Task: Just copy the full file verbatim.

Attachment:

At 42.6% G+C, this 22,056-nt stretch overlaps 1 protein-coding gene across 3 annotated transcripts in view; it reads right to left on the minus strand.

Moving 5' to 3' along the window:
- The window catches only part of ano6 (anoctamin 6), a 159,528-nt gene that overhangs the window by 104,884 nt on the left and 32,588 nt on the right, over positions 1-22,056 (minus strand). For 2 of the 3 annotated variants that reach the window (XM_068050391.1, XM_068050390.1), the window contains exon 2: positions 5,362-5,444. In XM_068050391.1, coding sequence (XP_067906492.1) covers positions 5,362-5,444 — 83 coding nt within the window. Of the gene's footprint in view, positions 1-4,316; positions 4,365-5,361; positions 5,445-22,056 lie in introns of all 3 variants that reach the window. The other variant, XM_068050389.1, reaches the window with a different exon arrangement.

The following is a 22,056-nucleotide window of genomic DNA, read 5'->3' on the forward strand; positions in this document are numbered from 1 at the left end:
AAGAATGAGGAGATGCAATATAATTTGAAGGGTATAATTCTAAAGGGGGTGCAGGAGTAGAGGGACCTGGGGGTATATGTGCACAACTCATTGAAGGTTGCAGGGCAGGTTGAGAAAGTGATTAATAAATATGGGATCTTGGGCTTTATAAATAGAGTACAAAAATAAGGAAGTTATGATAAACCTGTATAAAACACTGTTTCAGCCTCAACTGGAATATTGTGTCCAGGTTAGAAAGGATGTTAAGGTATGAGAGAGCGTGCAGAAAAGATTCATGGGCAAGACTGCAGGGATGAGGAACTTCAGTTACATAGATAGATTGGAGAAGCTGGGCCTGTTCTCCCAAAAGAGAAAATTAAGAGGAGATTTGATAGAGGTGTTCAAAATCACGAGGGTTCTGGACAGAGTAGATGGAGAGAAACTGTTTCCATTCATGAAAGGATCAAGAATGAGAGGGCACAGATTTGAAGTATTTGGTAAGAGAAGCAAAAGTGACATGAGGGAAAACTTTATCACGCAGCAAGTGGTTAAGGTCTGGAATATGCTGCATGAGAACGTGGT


At 42.6% G+C, this 22,056-nt stretch overlaps 1 protein-coding gene across 3 annotated transcripts in view; it reads right to left on the minus strand.

Moving 5' to 3' along the window:
- The window catches only part of ano6 (anoctamin 6), a 159,528-nt gene that overhangs the window by 104,884 nt on the left and 32,588 nt on the right, over positions 1-22,056 (minus strand). For 2 of the 3 annotated variants that reach the window (XM_068050391.1, XM_068050390.1), the window contains exon 2: positions 5,362-5,444. In XM_068050391.1, coding sequence (XP_067906492.1) covers positions 5,362-5,444 — 83 coding nt within the window. Of the gene's footprint in view, positions 1-4,316; positions 4,365-5,361; positions 5,445-22,056 lie in introns of all 3 variants that reach the window. The other variant, XM_068050389.1, reaches the window with a different exon arrangement.

The following is a 22,056-nucleotide window of genomic DNA, read 5'->3' on the forward strand; positions in this document are numbered from 1 at the left end:
AAGAATGAGGAGATGCAATATAATTTGAAGGGTATAATTCTAAAGGGGGTGCAGGAGTAGAGGGACCTGGGGGTATATGTGCACAACTCATTGAAGGTTGCAGGGCAGGTTGAGAAAGTGATTAATAAATATGGGATCTTGGGCTTTATAAATAGAGTACAAAAATAAGGAAGTTATGATAAACCTGTATAAAACACTGTTTCAGCCTCAACTGGAATATTGTGTCCAGGTTAGAAAGGATGTTAAGGTATGAGAGAGCGTGCAGAAAAGATTCATGGGCAAGACTGCAGGGATGAGGAACTTCAGTTACATAGATAGATTGGAGAAGCTGGGCCTGTTCTCCCAAAAGAGAAAATTAAGAGGAGATTTGATAGAGGTGTTCAAAATCACGAGGGTTCTGGACAGAGTAGATGGAGAGAAACTGTTTCCATTCATGAAAGGATCAAGAATGAGAGGGCACAGATTTGAAGTATTTGGTAAGAGAAGCAAAAGTGACATGAGGGAAAACTTTATCACGCAGCAAGTGGTTAAGGTCTGGAATATGCTGCATGAGAACGTGGT